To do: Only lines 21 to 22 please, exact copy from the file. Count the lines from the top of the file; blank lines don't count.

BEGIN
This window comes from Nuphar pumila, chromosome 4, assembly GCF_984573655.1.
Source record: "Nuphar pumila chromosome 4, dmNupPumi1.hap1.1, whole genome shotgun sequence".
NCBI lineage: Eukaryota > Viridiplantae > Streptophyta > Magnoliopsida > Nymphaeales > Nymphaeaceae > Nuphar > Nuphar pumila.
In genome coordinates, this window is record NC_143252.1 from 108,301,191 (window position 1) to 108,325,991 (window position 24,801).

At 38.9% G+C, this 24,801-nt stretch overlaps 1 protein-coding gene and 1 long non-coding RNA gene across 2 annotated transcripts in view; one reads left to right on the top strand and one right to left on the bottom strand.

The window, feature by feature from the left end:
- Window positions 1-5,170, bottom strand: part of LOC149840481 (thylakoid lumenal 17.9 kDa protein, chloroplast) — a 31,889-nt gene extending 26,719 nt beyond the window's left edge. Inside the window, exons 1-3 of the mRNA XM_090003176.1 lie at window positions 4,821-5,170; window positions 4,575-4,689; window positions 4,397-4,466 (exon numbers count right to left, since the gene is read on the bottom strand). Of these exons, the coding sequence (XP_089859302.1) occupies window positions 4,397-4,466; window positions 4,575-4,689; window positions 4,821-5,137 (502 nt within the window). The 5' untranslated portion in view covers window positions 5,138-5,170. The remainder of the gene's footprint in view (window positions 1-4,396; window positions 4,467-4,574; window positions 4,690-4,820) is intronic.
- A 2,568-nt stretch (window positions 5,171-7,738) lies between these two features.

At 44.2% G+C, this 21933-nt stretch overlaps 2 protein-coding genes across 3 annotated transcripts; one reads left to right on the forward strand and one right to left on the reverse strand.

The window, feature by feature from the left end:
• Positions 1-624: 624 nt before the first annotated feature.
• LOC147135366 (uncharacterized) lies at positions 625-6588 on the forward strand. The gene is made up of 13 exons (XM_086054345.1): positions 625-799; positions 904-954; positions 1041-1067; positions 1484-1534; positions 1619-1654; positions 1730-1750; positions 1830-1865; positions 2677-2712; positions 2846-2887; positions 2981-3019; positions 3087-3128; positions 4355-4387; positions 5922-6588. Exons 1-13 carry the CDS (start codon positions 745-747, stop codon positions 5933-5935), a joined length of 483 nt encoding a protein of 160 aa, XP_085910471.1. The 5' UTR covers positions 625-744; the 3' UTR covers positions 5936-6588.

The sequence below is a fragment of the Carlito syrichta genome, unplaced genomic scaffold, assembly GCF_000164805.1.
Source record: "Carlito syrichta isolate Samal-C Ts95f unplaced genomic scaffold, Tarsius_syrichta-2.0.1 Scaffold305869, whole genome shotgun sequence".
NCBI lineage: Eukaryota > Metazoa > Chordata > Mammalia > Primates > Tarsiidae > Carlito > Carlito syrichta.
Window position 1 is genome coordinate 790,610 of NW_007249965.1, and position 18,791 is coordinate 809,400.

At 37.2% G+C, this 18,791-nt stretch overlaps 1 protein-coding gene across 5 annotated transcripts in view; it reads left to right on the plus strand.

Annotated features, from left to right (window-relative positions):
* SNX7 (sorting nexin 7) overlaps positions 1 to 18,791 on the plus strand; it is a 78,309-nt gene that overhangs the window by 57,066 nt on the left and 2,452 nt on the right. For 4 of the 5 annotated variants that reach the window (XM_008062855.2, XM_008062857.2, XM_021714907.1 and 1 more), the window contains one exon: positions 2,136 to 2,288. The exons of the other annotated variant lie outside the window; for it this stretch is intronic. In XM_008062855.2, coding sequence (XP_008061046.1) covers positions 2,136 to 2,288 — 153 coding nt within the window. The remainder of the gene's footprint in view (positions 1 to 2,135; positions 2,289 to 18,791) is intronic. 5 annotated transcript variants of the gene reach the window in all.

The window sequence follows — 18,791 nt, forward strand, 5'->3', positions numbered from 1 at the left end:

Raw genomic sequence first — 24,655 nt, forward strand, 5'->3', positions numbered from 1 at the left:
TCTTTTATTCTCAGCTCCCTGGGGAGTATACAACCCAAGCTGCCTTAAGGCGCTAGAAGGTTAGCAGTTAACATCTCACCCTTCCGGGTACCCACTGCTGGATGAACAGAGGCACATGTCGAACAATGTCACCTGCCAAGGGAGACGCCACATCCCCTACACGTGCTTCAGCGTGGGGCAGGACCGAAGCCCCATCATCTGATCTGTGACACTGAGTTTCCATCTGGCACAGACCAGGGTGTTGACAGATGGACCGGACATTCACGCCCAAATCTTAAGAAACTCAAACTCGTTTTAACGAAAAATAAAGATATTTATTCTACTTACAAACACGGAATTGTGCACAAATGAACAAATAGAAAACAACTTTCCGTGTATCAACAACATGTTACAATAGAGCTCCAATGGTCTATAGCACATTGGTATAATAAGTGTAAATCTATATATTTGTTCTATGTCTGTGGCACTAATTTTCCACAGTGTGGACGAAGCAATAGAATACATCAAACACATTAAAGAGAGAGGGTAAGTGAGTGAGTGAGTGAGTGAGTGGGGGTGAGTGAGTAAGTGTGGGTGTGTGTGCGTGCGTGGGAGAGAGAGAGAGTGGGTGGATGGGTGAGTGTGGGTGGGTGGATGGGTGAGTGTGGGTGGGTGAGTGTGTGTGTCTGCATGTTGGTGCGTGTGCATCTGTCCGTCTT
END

Raw genomic sequence first — 24,655 nt, forward strand, 5'->3', positions numbered from 1 at the left:
TCTTTTATTCTCAGCTCCCTGGGGAGTATACAACCCAAGCTGCCTTAAGGCGCTAGAAGGTTAGCAGTTAACATCTCACCCTTCCGGGTACCCACTGCTGGATGAACAGAGGCACATGTCGAACAATGTCACCTGCCAAGGGAGACGCCACATCCCCTACACGTGCTTCAGCGTGGGGCAGGACCGAAGCCCCATCATCTGATCTGTGACACTGAGTTTCCATCTGGCACAGACCAGGGTGTTGACAGATGGACCGGACATTCACGCCCAAATCTTAAGAAACTCAAACTCGTTTTAACGAAAAATAAAGATATTTATTCTACTTACAAACACGGAATTGTGCACAAATGAACAAATAGAAAACAACTTTCCGTGTATCAACAACATGTTACAATAGAGCTCCAATGGTCTATAGCACATTGGTATAATAAGTGTAAATCTATATATTTGTTCTATGTCTGTGGCACTAATTTTCCACAGTGTGGACGAAGCAATAGAATACATCAAACACATTAAAGAGAGAGGGTAAGTGAGTGAGTGAGTGAGTGAGTGGGGGTGAGTGAGTAAGTGTGGGTGTGTGTGCGTGCGTGGGAGAGAGAGAGAGTGGGTGGATGGGTGAGTGTGGGTGGGTGGATGGGTGAGTGTGGGTGGGTGAGTGTGTGTGTCTGCATGTTGGTGCGTGTGCATCTGTCCGTCTT